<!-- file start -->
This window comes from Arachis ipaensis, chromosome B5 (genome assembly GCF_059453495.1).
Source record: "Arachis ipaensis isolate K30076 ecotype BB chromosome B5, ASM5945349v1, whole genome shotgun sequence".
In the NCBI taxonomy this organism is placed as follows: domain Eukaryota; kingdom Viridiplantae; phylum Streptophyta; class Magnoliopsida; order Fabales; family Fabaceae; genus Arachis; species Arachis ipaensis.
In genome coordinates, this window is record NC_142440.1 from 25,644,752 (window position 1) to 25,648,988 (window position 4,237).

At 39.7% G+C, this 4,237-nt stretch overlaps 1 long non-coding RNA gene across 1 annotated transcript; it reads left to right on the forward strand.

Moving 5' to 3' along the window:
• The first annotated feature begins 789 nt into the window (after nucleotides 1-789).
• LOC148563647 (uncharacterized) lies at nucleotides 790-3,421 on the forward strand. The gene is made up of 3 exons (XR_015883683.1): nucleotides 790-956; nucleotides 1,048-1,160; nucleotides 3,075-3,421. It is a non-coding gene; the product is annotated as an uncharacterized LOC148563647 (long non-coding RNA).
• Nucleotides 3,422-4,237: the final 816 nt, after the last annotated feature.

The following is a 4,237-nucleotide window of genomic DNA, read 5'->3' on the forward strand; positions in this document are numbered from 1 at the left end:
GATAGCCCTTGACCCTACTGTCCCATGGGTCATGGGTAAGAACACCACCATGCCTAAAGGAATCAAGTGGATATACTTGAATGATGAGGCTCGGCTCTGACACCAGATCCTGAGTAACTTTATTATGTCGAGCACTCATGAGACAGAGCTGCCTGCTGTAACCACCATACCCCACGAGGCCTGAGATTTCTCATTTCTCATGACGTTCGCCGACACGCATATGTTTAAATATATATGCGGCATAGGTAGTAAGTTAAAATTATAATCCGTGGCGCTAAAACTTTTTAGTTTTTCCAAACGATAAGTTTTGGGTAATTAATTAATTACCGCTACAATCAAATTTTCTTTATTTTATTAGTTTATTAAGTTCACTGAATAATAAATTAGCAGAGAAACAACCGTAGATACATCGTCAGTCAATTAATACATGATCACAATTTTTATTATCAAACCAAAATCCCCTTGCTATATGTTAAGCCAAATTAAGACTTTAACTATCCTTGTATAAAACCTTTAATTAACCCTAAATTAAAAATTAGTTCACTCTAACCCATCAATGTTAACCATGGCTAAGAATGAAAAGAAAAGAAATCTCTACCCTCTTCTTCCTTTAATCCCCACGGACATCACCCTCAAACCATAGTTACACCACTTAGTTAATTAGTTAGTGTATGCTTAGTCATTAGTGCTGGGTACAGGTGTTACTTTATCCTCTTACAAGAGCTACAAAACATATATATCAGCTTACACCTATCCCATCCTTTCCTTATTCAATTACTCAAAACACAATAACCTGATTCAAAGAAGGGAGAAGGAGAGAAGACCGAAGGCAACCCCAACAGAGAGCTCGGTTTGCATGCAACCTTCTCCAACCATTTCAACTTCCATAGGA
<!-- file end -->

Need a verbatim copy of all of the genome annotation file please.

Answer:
This window comes from Arachis ipaensis, chromosome B5 (genome assembly GCF_059453495.1).
Source record: "Arachis ipaensis isolate K30076 ecotype BB chromosome B5, ASM5945349v1, whole genome shotgun sequence".
In the NCBI taxonomy this organism is placed as follows: domain Eukaryota; kingdom Viridiplantae; phylum Streptophyta; class Magnoliopsida; order Fabales; family Fabaceae; genus Arachis; species Arachis ipaensis.
In genome coordinates, this window is record NC_142440.1 from 25,644,752 (window position 1) to 25,648,988 (window position 4,237).

At 39.7% G+C, this 4,237-nt stretch overlaps 1 long non-coding RNA gene across 1 annotated transcript; it reads left to right on the forward strand.

Moving 5' to 3' along the window:
• The first annotated feature begins 789 nt into the window (after nucleotides 1-789).
• LOC148563647 (uncharacterized) lies at nucleotides 790-3,421 on the forward strand. The gene is made up of 3 exons (XR_015883683.1): nucleotides 790-956; nucleotides 1,048-1,160; nucleotides 3,075-3,421. It is a non-coding gene; the product is annotated as an uncharacterized LOC148563647 (long non-coding RNA).
• Nucleotides 3,422-4,237: the final 816 nt, after the last annotated feature.

The following is a 4,237-nucleotide window of genomic DNA, read 5'->3' on the forward strand; positions in this document are numbered from 1 at the left end:
GATAGCCCTTGACCCTACTGTCCCATGGGTCATGGGTAAGAACACCACCATGCCTAAAGGAATCAAGTGGATATACTTGAATGATGAGGCTCGGCTCTGACACCAGATCCTGAGTAACTTTATTATGTCGAGCACTCATGAGACAGAGCTGCCTGCTGTAACCACCATACCCCACGAGGCCTGAGATTTCTCATTTCTCATGACGTTCGCCGACACGCATATGTTTAAATATATATGCGGCATAGGTAGTAAGTTAAAATTATAATCCGTGGCGCTAAAACTTTTTAGTTTTTCCAAACGATAAGTTTTGGGTAATTAATTAATTACCGCTACAATCAAATTTTCTTTATTTTATTAGTTTATTAAGTTCACTGAATAATAAATTAGCAGAGAAACAACCGTAGATACATCGTCAGTCAATTAATACATGATCACAATTTTTATTATCAAACCAAAATCCCCTTGCTATATGTTAAGCCAAATTAAGACTTTAACTATCCTTGTATAAAACCTTTAATTAACCCTAAATTAAAAATTAGTTCACTCTAACCCATCAATGTTAACCATGGCTAAGAATGAAAAGAAAAGAAATCTCTACCCTCTTCTTCCTTTAATCCCCACGGACATCACCCTCAAACCATAGTTACACCACTTAGTTAATTAGTTAGTGTATGCTTAGTCATTAGTGCTGGGTACAGGTGTTACTTTATCCTCTTACAAGAGCTACAAAACATATATATCAGCTTACACCTATCCCATCCTTTCCTTATTCAATTACTCAAAACACAATAACCTGATTCAAAGAAGGGAGAAGGAGAGAAGACCGAAGGCAACCCCAACAGAGAGCTCGGTTTGCATGCAACCTTCTCCAACCATTTCAACTTCCATAGGA